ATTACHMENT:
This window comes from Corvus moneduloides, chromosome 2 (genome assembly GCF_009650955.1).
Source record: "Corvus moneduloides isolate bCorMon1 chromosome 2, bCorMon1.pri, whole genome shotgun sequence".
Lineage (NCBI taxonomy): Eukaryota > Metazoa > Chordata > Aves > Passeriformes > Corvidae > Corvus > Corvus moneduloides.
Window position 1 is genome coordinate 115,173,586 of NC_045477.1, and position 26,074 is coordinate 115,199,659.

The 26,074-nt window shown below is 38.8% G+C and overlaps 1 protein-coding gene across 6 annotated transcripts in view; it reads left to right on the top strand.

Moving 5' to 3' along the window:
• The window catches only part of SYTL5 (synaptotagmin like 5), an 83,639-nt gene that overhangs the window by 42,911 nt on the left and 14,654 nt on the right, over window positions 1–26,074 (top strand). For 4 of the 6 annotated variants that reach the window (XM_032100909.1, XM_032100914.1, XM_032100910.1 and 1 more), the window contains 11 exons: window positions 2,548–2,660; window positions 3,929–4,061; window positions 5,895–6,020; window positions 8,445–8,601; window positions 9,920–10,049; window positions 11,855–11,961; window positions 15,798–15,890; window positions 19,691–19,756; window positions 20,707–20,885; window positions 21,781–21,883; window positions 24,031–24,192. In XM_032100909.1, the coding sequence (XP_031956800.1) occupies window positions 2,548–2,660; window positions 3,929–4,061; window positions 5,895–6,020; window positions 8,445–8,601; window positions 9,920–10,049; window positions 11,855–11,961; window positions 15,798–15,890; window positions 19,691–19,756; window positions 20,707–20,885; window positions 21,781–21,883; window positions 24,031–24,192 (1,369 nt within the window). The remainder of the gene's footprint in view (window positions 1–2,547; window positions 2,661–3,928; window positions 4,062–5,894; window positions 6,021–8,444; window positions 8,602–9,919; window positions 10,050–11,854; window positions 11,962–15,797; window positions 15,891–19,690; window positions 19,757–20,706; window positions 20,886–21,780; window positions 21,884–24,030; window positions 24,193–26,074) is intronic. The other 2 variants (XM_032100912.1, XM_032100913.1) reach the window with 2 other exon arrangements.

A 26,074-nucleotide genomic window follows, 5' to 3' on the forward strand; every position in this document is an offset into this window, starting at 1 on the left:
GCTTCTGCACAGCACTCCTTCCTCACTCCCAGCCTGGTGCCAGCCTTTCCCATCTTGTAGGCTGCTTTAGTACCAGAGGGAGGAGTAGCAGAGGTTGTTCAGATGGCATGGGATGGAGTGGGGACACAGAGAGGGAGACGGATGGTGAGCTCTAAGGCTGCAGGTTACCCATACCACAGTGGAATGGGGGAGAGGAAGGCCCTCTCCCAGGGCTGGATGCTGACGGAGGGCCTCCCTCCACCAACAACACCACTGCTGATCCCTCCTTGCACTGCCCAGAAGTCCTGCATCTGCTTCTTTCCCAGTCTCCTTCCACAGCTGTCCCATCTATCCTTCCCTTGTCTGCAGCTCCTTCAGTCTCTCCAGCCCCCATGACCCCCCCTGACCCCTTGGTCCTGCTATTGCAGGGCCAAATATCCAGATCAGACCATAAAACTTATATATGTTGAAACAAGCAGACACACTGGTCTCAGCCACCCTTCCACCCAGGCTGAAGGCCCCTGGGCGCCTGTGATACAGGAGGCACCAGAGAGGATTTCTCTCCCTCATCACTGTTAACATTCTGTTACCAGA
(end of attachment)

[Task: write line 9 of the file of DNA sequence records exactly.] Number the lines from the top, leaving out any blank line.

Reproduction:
GCTTCTGCACAGCACTCCTTCCTCACTCCCAGCCTGGTGCCAGCCTTTCCCATCTTGTAGGCTGCTTTAGTACCAGAGGGAGGAGTAGCAGAGGTTGTTCAGATGGCATGGGATGGAGTGGGGACACAGAGAGGGAGACGGATGGTGAGCTCTAAGGCTGCAGGTTACCCATACCACAGTGGAATGGGGGAGAGGAAGGCCCTCTCCCAGGGCTGGATGCTGACGGAGGGCCTCCCTCCACCAACAACACCACTGCTGATCCCTCCTTGCACTGCCCAGAAGTCCTGCATCTGCTTCTTTCCCAGTCTCCTTCCACAGCTGTCCCATCTATCCTTCCCTTGTCTGCAGCTCCTTCAGTCTCTCCAGCCCCCATGACCCCCCCTGACCCCTTGGTCCTGCTATTGCAGGGCCAAATATCCAGATCAGACCATAAAACTTATATATGTTGAAACAAGCAGACACACTGGTCTCAGCCACCCTTCCACCCAGGCTGAAGGCCCCTGGGCGCCTGTGATACAGGAGGCACCAGAGAGGATTTCTCTCCCTCATCACTGTTAACATTCTGTTACCAGA